What Do I remember about this camp? We trained for 16+ hours over the course of the weekend. We spend the morning covering stance, movement and footwork then hand fighting and the pivot. The afternnon was all take downs the Half Halch, Flying Mare, Knee Tap, Single Leg, Standing Achilles Ankle Lock, Front Headlock Take Over, Front and Rear Lateral Drops, Grovit, Standing Double Wrist Lock were some the take downs but the Pivot was what Billy was most concerened about. I can vividly recall Billy Instructing that day. The second day was spent on mat work. We did Positional drills, about 5 Different Toe Holds, Double Wrist and Top Wrist Locks, Key Lock, Short Sit Outs, Standing Up from a Defense Position, Arm Rolls, Texas Clover Leaf and a bunch of other stuff.
Photo was taken on Oahu, Hawaii after the 2002 NAGA Hawaii State Championships. This was the first time a NAGA tournament was held in Hawaii and the first time a tournament in Hawaii would be hosted by an organization not affiliated with any of the local BJJ Schools. I am on the first row second from your left with the blue rash guard on.
Posted by Sam Kressin in Personal Journal
Earlier this week I moved my 92 year old Grandmother from Pacific Beach to a new care facility in Bakersfield where she will be living next to my Aunt / her daughter for her remaining years. This was me showing her the news paper article she clipped out and sent to me 21 years ago about a cartoonist from Modesto California, where she was living at the time, who had just gotten a deal for his character Earth Worm Jim. My Grandmother has sever memory loss and cannot remember anything including me but her personality is still there. Right now my current comic book / cartoon project is on Kickstarter please check it out it is really cool like Earth Worm Jim and needs a lot more supporters to make it’s goal here is the link; http://kck.st/1O4Ersu
I was at San Diego Comic Con in 1993 and there was this guy there named Perry. He looked to be in his mid 30s and said he was a punk rocker. He had never been published but sat at a table and did these Monster Sketches. He would take his paper crumple it up then lay it out flat. After that he’d throw down his illustration with a brush and ink. I bought this one from him for $3.00. It’s still in my collection today.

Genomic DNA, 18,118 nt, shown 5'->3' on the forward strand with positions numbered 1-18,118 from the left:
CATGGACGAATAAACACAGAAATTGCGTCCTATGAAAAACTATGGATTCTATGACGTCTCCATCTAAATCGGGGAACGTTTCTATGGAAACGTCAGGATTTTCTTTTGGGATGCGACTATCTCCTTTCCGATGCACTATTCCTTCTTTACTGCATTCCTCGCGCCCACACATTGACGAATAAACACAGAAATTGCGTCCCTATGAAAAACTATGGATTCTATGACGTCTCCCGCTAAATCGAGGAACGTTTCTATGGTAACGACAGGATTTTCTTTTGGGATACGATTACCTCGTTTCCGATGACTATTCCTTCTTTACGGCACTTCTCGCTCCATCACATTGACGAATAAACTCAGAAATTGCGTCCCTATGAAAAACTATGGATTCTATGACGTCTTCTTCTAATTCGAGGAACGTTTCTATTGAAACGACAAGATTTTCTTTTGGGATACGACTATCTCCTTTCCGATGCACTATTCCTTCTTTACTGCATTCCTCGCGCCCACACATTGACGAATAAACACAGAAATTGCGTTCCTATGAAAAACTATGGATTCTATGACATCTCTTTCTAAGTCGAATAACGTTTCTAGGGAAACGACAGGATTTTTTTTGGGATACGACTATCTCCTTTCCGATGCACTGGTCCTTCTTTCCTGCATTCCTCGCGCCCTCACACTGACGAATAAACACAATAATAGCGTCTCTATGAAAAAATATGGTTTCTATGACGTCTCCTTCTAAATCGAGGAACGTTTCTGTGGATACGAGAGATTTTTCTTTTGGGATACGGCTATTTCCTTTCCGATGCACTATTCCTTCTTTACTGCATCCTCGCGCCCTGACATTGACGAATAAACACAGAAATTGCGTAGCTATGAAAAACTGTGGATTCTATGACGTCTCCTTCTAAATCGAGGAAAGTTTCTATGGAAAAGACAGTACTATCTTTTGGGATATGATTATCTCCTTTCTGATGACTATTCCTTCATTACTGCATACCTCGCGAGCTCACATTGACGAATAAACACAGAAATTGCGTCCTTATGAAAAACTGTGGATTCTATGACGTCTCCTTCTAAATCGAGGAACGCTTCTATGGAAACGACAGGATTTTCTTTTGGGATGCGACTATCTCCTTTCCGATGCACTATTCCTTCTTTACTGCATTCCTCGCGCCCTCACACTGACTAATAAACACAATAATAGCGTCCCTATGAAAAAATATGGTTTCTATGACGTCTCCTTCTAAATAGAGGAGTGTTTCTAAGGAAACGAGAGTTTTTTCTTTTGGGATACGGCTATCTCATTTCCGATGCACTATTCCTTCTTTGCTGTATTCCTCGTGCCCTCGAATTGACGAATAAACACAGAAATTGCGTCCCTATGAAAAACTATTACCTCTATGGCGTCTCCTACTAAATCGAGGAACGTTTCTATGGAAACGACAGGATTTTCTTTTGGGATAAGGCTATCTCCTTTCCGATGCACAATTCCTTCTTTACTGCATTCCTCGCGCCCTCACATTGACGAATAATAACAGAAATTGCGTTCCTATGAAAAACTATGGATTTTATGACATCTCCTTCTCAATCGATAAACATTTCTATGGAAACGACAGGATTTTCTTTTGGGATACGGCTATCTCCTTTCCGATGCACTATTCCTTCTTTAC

Posted by Sam Kressin in Personal Journal
A couple of days ago I posted some photos of my friend Kyle and myself illustrating when I was around 17-18 yrs old. Fortunately I have archived most of my work over the years and am able to post two of the illustrations that can be seen in those photos.
This first one is the illustration I did it. It can be seen in the photograph sitting on the table off towards your left (my right hand side).
This is the illustration Kyle was working on.
Posted by Sam Kressin in Personal Journal
This Michael T. Gilbert page is another one of my prized pieces of original art I’ve saved over the years. I found a number Mr. Monster Comics in the back issue bins of a local comic book shop in the late 1980s and loved book. If you are unfamiliar with Mr. Monsters it is an over the top primarily black and white independent comic book from the 1980s about a guy who takes care of business when Monsters show up. Michael T. Gilbert based his character Doc Stearn on a golden age Mr. Monster character who appeared only twice created by a Canadian artist named Fred Kelly who left comics shortly there after and allowed his creation to fall into the public domain.